Take The Humble Path (Monday)

Today's devotional comes from "Falling Into Goodness," a book of Lenten reflections by Chuck DeGroat. You can purchase the entire book on Amazon in paperback or for Kindle.

Blessed are those who mourn, for they will be comforted. Matthew 5:4

Years ago I wrote a book called Leaving Egypt: Finding God in the Wilderness Places. It narrates our stories through the story of the Exodus from Egypt, an 11 day journey that took forty years. In other words, it took a day for Israel to leave Egypt, but forty years to get the “Egypt” out of Israel. It always seems to take a lot longer for us to leave what’s behind and claim what’s ahead.

There is often a conflict within me about this. Parts of me want to journey ahead, growing into the person I long to be. Other parts of me resist, still craving the attachments of my past. In the mix, the voice of my true self can get squelched. I can feel lost, stuck, even sad amidst the cacophony of competing voices within me.

Part of my resistance is that I don’t want to say goodbye. I like those old parts of me quite a bit. Some have served me well. I hid behind humor and words early in my life, but it got my somewhere. Part of me was a driven workhorse, and that helped my career. It feels kind of sad saying goodbye – like, I’m saying goodbye to parts of me that served me well, parts of me that knew how to have a good time, parts of me that could outwork the next guy.

There is a grief in this process, isn’t there? When Jesus imagines us coming to the end of ourselves, he’s imagining the death of every little self, every “old self” as St. Paul might say, every false self, even the ones that served us well. I imagine parts of me still in Egypt, still addicted to certain ways of being and living and working that must be freed from their slavery, even if they come kicking and screaming. I imagine an inner conversation with that busy workhorse part of me who reminds me that he’s done the hard work of helping build my career, advance along the way, even write books. But I also imagine Jesus whispering, “Can you rest now and let me lead?”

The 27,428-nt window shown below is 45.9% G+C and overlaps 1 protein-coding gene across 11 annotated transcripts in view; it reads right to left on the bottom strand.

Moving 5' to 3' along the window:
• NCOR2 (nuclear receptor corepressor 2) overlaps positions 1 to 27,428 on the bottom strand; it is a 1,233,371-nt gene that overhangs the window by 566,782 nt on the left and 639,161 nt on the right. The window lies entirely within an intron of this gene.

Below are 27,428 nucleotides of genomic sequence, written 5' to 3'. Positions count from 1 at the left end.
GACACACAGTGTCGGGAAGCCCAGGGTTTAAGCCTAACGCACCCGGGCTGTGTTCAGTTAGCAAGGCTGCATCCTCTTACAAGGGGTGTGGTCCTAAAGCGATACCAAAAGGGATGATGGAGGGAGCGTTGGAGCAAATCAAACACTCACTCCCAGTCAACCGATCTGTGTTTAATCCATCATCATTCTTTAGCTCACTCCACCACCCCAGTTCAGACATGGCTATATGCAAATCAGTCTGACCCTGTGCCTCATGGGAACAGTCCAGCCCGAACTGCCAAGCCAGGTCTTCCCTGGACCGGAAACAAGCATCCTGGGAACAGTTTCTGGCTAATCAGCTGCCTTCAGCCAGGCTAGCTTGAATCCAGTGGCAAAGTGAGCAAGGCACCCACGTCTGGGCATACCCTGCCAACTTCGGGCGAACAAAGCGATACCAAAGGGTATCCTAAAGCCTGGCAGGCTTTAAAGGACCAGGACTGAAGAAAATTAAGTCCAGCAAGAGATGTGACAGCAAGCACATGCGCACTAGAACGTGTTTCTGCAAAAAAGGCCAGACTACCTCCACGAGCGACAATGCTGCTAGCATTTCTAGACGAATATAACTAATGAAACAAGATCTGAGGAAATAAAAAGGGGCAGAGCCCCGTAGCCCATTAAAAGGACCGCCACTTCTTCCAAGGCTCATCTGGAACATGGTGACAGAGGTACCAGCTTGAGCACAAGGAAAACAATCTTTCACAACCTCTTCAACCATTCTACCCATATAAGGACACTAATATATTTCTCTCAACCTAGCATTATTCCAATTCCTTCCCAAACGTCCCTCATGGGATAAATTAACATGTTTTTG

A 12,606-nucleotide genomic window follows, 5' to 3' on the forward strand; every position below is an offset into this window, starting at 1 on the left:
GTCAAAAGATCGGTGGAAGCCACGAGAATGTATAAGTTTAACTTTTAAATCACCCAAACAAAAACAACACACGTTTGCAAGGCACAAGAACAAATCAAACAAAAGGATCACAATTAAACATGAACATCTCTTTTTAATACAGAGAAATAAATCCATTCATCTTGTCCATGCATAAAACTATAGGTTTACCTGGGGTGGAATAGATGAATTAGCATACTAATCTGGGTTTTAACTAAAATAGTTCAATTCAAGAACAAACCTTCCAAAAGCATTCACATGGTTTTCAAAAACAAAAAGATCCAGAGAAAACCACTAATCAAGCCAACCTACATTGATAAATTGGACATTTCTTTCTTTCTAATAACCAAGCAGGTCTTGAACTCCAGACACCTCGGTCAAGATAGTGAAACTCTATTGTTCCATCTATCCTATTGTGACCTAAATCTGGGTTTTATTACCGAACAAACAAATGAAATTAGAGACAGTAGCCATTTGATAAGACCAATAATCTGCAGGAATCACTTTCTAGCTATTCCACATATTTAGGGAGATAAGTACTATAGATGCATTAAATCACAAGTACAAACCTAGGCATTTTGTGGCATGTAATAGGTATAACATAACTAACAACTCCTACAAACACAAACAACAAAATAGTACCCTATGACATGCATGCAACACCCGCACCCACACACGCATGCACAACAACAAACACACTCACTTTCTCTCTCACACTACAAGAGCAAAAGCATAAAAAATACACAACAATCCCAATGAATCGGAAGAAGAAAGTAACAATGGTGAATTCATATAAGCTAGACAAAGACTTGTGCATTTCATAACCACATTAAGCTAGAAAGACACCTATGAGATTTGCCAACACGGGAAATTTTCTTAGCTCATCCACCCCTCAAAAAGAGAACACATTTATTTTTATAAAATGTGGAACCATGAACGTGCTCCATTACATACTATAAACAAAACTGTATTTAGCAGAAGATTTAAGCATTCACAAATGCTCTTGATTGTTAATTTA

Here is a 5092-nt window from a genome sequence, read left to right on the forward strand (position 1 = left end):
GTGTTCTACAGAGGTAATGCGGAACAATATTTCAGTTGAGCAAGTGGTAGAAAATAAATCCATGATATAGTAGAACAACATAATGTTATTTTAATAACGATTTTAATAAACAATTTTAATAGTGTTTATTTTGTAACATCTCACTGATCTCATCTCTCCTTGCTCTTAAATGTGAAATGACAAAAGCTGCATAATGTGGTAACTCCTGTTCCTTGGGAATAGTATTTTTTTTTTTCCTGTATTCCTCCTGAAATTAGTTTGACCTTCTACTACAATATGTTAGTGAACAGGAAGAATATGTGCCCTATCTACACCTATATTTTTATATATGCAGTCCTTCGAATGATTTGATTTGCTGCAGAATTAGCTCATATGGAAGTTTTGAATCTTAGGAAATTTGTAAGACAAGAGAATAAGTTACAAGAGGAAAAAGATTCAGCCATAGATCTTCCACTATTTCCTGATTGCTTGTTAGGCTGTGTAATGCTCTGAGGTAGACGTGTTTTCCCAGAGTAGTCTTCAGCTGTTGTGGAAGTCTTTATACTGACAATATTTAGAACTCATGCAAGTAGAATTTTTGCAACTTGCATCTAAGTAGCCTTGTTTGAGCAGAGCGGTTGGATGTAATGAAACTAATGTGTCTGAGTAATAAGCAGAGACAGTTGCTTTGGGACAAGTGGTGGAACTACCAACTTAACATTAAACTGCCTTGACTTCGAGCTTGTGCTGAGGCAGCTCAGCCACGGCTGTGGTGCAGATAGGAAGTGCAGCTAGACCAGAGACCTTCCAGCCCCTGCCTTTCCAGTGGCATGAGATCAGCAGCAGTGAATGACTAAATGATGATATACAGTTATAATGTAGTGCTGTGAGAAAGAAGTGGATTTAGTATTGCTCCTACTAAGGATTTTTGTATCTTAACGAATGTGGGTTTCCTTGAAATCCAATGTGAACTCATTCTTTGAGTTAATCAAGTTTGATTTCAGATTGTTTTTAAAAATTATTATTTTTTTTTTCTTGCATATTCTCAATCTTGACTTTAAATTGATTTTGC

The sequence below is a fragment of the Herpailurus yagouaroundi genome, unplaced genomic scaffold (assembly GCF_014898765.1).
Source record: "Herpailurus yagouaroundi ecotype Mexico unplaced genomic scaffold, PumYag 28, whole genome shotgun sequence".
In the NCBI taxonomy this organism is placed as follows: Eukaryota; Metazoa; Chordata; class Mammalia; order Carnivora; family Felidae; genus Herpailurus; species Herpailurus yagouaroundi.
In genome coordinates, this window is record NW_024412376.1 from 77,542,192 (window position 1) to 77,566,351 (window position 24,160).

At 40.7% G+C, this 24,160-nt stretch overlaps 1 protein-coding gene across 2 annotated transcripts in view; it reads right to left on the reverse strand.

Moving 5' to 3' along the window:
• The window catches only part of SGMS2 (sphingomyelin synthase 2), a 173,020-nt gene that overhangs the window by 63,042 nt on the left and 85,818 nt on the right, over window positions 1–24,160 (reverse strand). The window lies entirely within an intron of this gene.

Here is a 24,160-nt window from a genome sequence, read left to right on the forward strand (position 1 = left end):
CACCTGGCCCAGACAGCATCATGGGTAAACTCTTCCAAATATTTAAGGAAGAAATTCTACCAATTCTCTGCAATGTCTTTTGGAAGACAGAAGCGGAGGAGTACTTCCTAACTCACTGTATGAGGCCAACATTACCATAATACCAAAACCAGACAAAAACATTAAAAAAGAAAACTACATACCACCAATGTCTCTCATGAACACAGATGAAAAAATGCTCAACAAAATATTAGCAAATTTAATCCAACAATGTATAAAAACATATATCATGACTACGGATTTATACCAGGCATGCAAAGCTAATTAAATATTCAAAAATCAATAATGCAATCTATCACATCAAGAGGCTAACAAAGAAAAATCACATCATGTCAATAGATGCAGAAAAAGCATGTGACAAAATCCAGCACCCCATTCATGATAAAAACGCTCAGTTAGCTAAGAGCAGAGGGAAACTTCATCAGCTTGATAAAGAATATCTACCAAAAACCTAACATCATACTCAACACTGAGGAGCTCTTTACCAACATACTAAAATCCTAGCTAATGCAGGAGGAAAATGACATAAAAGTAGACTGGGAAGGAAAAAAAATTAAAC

My wife said recently that she’s seen me change over the years. I used to be a whole lot more anxious and obsessive than I am today. What’s interesting is that there were parts of the old me that she liked (as well as parts she is glad to see growing up.) Truth be told, the couple that fell in love 22 years ago has seen a lot of dying along the way. And with that process, there have been tears of sadness and joy.

Jesus wasn’t trying to play therapist to the disciples when he challenged them to mourn. He was recognizing the reality of switching stories, of transitioning from a life geared toward their own self-fulfillment to a kingdom-life, with all it entails. The next years for those sitting at his feet on that hillside will be tougher than they know. They’ve chosen to enter into a new Story, led by a new (true) self, freed to live and love and serve and even die.

What must you mourn as you leave the old behind? It’s quite alright to like, even to love, old memories, old attachments, old parts of you from the past. But it may also be time to thank them and to say goodbye, to grieve and mourn their loss. The new lies ahead.



Suffering Servant, you knew pain and were well-acquainted with grief. In becoming one of us, you’ve shown such great love and solidarity with our journeys, as well. Thank you for giving me permission to grieve. I know that it is only through tears that I will see your kingdom with new eyes. Amen